Web Almanac 2022 - WebAssembly Chapter


The Web Almanac is a large-scale collaborative project involving more than a hundred contributors. Their goal is to create a snapshot of the web, the tools and techniques we are currently using, based on the results of crawling 8,000,000 websites. This year I wrote the WebAssembly chapter, with help from Jamie Macdonald, Ben Smith and Ingvar Stepanyan.

Web Almanac

It was a fun project to be part of, however, this year’s report shares a similar conclusion to the last, WebAssembly usage is quite limited on the web - just used by 0.05% of sites. I was not at all surprise or concerned by this result, there are perfectly good reasons why this is the case (you’ll have to read the Chapter to find out why!)

Frustratingly, the tech media coverage was rather selecting in reporting these results, focussing on the headline-grabbing aspects, and ignoring the narrative.

DevClass reported that “WebAssembly may be over hyped” and wrote:

Colin Eberhardt who wrote the WebAssembly analysis in the report does not hold back

VS Studio Magazine wrote that:

The new Web Almanac report, however, paints a less optimistic picture of the new tech

Journalism 🙄

Anyhow, onwards and upwards - this past fortnight has seen a raft of fantastic articles 👍

WebAssembly: The Future Looks Bright


OK, let’s dive in with something more positive! This article is a brief write-up based on a longer discussion with the folks behind Fermyon, Suborbital and Cosmonic. This article focusses on the future potential of wasm as a replacement for containers / VMs. A familiar story, but I do like the way it comes at it from the angle of anti-patterns.

Isolates, microVMs, and WebAssembly


Continuing on the same theme, this blog post delves into the details, comparing WebAssembly to a number of other methods for creating secure and lightweight containers / runtimes. This article also does a really good job of describing some of the current limitations. Well worth a read.

WebAssembly and the Road to Ubiquity


Let’s keep rolling with that optimism … This article acknowledges that WebAssembly is still very much a nascent technology, with challenging tooling, and aspects of vendor lock-in. However, the direction of travel should yield a lot of choice and freedom. Once again, the Component Model specification is highlighted for its important role in this future vision.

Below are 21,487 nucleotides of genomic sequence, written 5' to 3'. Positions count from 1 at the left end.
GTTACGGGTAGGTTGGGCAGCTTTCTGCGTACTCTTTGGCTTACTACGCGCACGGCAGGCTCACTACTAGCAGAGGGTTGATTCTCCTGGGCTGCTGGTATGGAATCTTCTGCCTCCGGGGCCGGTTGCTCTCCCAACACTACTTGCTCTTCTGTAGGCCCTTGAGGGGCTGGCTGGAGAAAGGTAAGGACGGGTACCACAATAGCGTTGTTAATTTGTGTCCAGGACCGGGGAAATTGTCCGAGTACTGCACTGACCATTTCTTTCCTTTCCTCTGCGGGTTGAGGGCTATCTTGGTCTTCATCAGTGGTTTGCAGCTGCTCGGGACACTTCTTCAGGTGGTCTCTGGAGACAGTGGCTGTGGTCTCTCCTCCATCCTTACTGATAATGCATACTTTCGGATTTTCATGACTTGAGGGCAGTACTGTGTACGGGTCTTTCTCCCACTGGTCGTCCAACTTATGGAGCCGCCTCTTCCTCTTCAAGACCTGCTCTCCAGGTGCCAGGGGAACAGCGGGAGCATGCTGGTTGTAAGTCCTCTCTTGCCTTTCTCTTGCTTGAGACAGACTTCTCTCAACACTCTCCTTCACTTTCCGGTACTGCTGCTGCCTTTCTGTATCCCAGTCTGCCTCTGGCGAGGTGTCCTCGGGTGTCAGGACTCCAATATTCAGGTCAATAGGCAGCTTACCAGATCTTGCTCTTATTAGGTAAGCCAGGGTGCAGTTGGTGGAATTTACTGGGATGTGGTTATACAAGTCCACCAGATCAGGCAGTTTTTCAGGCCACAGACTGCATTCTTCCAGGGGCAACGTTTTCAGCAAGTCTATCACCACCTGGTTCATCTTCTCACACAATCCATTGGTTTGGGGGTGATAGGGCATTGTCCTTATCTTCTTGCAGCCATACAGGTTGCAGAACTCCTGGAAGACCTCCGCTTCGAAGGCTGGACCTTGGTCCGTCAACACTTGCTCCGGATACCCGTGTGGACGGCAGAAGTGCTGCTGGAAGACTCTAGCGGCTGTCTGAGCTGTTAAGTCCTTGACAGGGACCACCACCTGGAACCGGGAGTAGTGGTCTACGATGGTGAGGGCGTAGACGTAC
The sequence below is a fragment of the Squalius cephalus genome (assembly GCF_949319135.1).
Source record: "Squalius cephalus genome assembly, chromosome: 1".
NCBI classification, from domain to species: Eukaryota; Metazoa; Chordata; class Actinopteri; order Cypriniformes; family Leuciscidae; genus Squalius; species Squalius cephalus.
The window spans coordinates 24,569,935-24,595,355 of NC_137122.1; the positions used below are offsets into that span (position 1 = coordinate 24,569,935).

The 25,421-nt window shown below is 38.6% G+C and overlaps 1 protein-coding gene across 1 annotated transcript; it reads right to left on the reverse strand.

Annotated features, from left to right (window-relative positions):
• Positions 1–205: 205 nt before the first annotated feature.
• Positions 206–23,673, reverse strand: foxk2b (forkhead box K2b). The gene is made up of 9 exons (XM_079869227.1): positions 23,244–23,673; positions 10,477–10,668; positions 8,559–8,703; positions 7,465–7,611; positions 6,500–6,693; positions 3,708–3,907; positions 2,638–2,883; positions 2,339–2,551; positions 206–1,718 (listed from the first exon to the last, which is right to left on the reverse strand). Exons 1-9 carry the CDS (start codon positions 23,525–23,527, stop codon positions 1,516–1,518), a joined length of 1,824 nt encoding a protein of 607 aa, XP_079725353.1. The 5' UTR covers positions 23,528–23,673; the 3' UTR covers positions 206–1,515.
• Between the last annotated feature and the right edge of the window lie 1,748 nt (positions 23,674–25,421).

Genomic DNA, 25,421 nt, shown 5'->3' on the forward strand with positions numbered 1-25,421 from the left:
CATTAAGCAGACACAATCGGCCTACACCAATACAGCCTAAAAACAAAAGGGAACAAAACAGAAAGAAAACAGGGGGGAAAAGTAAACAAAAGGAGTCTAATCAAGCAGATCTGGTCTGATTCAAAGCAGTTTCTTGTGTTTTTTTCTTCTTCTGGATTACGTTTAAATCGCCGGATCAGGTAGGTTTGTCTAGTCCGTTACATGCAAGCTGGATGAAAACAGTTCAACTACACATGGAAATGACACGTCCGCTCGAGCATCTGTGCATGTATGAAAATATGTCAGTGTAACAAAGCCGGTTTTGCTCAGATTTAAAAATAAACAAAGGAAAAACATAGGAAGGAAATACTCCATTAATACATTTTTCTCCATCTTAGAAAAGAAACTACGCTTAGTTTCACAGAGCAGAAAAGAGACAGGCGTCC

Postgres Wasm


This is exactly what you’d expect, a PostgreSQL server that runs entirely inside the browser. This isn’t just a fun technical challenge, it has utility too. A browse-based database is a great tool for learning, without the hassle of installation.

I also think it would be cool if this same tool could be used to grab snapshots of production databases. Imagine being able to log into the admin console, immediately create a copy of a production database with in the browser, then safely experiment with the contents.

Performance Comparison between WASM/Yew and JavaScript/React


I haven’t seen many articles focussed on WebAssembly performance recently. Early-on we saw quite a lot of these, claims that WebAssembly is (or should) be many times faster than JavaScript, which for the most part simply did not come true. However, that doesn’t mean to say you cannot use WebAssembly to create a performance advantage, in some cases, it can deliver exactly that.

mod_wasm: run WebAssembly with Apache


Apache has been around for 27 years and still powers much of the web. With the addition of mod_wasm you can now invoke WebAssembly modules, written in a range of languages, directly from your Apache server. From glancing at the code, it looks like they are using the WASI stdin / stdout capabilities, similar to WAGI, which takes a cgi-bin inspired approach.